Cold comfort to know we are the not the only environmentally destructive hooligans in the universe.

THE GALINOS

On distant planet Gala, many Galinos have a bad case of wastefulness. Sound familiar?

Like any planet worth its salt, Gala has a nice variety of kids: some with one eye, or two, or three, or two heads, or a head like a hand. Amavisca has created an everyday gang of ragamuffins who like to eat candy bars, play with computers, and make a mess. One day they unearth—maybe that’s ungala—an oracular computer by the name of Galalpha 8 (computers are alive on Gala). Galalpha foretells of Gala’s environmental ruination: their galamobiles (cars) spew pollution, as do their galactories, killing the galatrees and drying up the galakes. Tierki and Kurti take Galalpha 8’s dire warning to heart, although their friends don’t give a hoot. “Several years went by, but all seven friends still looked the same. (The secret is that Galinos stop growing when they reach seven years old!!)” Villamuza’s artwork also has a childlike quality, about in the 7-year-old range. The Galinos lose any distinctive appeal—there is little—when they turn out to be little but earthling clones in Halloween gear. They even like toilet jokes: “Every time she went to the bathroom to poo, she would clean her gala-butt with tons and tons of toilet paper.” Tierki and Kurti decide on a plan: they’ll put all their filthmongering friends on a spaceship and send them to the only other self-destructive planet in the universe: Earth. How subtle.

Cold comfort to know we are the not the only environmentally destructive hooligans in the universe. (Picture book. 4-8)

Pub Date: April 12, 2016

ISBN: 978-84-942360-5-1

Page Count: 40

Publisher: nubeOCHO

Review Posted Online: Feb. 8, 2016

Kirkus Reviews Issue: Feb. 15, 2016

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A jam-packed opener sure to satisfy lovers of the princess genre.

SNOW PLACE LIKE HOME

From the Diary of an Ice Princess series

Ice princess Lina must navigate family and school in this early chapter read.

The family picnic is today. This is not a typical gathering, since Lina’s maternal relatives are a royal family of Windtamers who have power over the weather and live in castles floating on clouds. Lina herself is mixed race, with black hair and a tan complexion like her Asian-presenting mother’s; her Groundling father appears to be a white human. While making a grand entrance at the castle of her grandfather, the North Wind, she fails to successfully ride a gust of wind and crashes in front of her entire family. This prompts her stern grandfather to ask that Lina move in with him so he can teach her to control her powers. Desperate to avoid this, Lina and her friend Claudia, who is black, get Lina accepted at the Hilltop Science and Arts Academy. Lina’s parents allow her to go as long as she does lessons with grandpa on Saturdays. However, fitting in at a Groundling school is rough, especially when your powers start freak winter storms! With the story unfurling in diary format, bright-pink–highlighted grayscale illustrations help move the plot along. There are slight gaps in the storytelling and the pacing is occasionally uneven, but Lina is full of spunk and promotes self-acceptance.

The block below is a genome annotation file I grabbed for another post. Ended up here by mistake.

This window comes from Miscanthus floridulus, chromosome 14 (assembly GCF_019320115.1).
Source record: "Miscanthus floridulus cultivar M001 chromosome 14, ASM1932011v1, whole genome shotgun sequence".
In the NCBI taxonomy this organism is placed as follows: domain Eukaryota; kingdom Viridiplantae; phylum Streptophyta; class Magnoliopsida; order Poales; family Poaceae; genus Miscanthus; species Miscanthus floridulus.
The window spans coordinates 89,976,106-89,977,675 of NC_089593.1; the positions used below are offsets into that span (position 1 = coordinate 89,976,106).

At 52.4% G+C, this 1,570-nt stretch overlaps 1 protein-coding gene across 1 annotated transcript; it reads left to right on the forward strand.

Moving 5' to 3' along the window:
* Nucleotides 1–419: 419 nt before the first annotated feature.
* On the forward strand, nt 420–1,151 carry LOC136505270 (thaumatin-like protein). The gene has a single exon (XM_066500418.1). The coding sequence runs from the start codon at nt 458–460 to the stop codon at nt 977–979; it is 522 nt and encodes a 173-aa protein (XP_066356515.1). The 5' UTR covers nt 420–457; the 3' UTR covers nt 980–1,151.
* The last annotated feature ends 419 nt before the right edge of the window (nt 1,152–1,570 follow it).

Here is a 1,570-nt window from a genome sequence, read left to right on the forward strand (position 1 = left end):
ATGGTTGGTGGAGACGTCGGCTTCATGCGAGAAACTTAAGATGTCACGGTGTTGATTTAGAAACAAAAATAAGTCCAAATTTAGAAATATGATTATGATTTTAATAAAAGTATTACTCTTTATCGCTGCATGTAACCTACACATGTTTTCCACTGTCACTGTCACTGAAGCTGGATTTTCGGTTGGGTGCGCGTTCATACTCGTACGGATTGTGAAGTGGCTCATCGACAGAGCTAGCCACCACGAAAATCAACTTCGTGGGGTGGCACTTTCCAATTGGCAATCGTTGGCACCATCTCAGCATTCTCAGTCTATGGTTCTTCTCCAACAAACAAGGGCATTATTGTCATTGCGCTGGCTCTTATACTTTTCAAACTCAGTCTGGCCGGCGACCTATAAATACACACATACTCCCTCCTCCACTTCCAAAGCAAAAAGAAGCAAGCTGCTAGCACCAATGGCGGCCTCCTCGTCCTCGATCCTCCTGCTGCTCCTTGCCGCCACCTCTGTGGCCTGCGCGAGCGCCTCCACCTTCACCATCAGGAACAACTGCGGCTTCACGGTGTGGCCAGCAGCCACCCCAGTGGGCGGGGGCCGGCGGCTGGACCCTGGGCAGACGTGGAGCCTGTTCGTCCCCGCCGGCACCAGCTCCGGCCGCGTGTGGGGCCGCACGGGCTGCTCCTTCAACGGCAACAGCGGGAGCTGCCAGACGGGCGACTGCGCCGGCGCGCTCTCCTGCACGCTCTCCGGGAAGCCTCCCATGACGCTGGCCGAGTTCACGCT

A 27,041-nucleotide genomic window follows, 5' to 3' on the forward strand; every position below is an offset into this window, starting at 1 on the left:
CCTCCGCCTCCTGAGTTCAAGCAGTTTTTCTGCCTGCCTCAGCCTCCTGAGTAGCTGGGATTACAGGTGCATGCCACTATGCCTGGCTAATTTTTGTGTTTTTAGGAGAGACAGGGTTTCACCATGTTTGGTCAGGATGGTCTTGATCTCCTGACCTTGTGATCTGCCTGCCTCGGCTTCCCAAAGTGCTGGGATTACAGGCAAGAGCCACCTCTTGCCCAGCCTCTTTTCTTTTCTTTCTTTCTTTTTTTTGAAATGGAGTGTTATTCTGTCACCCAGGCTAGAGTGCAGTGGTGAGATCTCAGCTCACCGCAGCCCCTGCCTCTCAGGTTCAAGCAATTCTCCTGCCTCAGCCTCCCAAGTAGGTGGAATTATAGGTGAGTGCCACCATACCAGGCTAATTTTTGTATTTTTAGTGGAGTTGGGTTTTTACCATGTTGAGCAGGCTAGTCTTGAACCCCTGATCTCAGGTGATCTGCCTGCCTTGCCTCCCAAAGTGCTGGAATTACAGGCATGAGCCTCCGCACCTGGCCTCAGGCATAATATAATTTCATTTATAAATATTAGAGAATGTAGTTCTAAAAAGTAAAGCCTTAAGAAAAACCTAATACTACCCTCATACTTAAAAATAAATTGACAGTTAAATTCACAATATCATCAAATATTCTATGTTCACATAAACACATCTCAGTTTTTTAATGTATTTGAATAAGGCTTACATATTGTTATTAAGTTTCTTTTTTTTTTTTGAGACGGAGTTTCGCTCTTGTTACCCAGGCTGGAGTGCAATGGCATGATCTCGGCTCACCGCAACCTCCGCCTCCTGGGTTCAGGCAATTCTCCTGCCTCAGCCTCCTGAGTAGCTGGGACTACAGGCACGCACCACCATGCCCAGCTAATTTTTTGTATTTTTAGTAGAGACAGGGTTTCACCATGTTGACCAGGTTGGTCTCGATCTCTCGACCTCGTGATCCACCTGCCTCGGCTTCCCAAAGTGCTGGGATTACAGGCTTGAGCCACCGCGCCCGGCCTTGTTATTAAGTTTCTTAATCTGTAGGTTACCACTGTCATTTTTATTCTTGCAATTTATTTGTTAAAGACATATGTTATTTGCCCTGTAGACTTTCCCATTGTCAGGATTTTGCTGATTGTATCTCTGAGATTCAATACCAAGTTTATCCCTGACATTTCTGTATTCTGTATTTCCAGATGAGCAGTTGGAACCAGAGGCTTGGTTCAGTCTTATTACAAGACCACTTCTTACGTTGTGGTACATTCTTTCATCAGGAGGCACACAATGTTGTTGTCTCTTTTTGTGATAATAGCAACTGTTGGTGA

A jam-packed opener sure to satisfy lovers of the princess genre. (Fantasy. 5-8)

Pub Date: June 25, 2019

ISBN: 978-1-338-35393-8

Page Count: 128

Publisher: Scholastic

Review Posted Online: March 27, 2019

Kirkus Reviews Issue: April 15, 2019

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Whimsy, intelligence, and a subtle narrative thread make this rise to the top of a growing list of self-love titles.

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YOU MATTER

Employing a cast of diverse children reminiscent of that depicted in Another (2019), Robinson shows that every living entity has value.

After opening endpapers that depict an aerial view of a busy playground, the perspective shifts to a black child, ponytails tied with beaded elastics, peering into a microscope. So begins an exercise in perspective. From those bits of green life under the lens readers move to “Those who swim with the tide / and those who don’t.” They observe a “pest”—a mosquito biting a dinosaur, a “really gassy” planet, and a dog whose walker—a child in a pink hijab—has lost hold of the leash. Periodically, the examples are validated with the titular refrain. Textured paint strokes and collage elements contrast with uncluttered backgrounds that move from white to black to white. The black pages in the middle portion foreground scenes in space, including a black astronaut viewing Earth; the astronaut is holding an image of another black youngster who appears on the next spread flying a toy rocket and looking lonely. There are many such visual connections, creating emotional interest and invitations for conversation. The story’s conclusion spins full circle, repeating opening sentences with new scenarios. From the microscopic to the cosmic, word and image illuminate the message without a whiff of didacticism.

Whimsy, intelligence, and a subtle narrative thread make this rise to the top of a growing list of self-love titles. (Picture book. 4-7)

Pub Date: June 2, 2020

ISBN: 978-1-5344-2169-1

Page Count: 40

Publisher: Atheneum

Review Posted Online: March 15, 2020

Kirkus Reviews Issue: April 1, 2020

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